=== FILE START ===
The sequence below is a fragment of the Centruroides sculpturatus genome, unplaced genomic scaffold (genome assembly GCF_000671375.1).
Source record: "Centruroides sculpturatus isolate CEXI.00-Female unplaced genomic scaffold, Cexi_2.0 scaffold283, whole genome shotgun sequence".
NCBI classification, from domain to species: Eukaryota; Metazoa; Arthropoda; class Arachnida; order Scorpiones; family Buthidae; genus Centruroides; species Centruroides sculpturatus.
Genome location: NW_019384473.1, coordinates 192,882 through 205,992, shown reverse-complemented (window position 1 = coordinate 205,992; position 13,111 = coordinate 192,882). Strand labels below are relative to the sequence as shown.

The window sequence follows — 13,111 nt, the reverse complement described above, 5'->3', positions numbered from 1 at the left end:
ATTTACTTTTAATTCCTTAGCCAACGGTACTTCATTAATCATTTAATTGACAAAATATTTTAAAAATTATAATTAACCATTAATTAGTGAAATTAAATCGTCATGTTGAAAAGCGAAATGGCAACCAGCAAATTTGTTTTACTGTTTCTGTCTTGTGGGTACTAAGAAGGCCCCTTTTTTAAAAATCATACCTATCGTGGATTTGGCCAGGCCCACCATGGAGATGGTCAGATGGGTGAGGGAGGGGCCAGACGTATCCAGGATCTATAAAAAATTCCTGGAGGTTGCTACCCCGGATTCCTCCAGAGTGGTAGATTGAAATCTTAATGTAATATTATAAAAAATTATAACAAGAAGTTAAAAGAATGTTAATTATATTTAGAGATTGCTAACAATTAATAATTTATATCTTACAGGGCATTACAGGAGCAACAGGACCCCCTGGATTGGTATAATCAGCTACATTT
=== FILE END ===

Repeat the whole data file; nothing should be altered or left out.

The sequence below is a fragment of the Centruroides sculpturatus genome, unplaced genomic scaffold (genome assembly GCF_000671375.1).
Source record: "Centruroides sculpturatus isolate CEXI.00-Female unplaced genomic scaffold, Cexi_2.0 scaffold283, whole genome shotgun sequence".
NCBI classification, from domain to species: Eukaryota; Metazoa; Arthropoda; class Arachnida; order Scorpiones; family Buthidae; genus Centruroides; species Centruroides sculpturatus.
Genome location: NW_019384473.1, coordinates 192,882 through 205,992, shown reverse-complemented (window position 1 = coordinate 205,992; position 13,111 = coordinate 192,882). Strand labels below are relative to the sequence as shown.

The window sequence follows — 13,111 nt, the reverse complement described above, 5'->3', positions numbered from 1 at the left end:
ATTTACTTTTAATTCCTTAGCCAACGGTACTTCATTAATCATTTAATTGACAAAATATTTTAAAAATTATAATTAACCATTAATTAGTGAAATTAAATCGTCATGTTGAAAAGCGAAATGGCAACCAGCAAATTTGTTTTACTGTTTCTGTCTTGTGGGTACTAAGAAGGCCCCTTTTTTAAAAATCATACCTATCGTGGATTTGGCCAGGCCCACCATGGAGATGGTCAGATGGGTGAGGGAGGGGCCAGACGTATCCAGGATCTATAAAAAATTCCTGGAGGTTGCTACCCCGGATTCCTCCAGAGTGGTAGATTGAAATCTTAATGTAATATTATAAAAAATTATAACAAGAAGTTAAAAGAATGTTAATTATATTTAGAGATTGCTAACAATTAATAATTTATATCTTACAGGGCATTACAGGAGCAACAGGACCCCCTGGATTGGTATAATCAGCTACATTT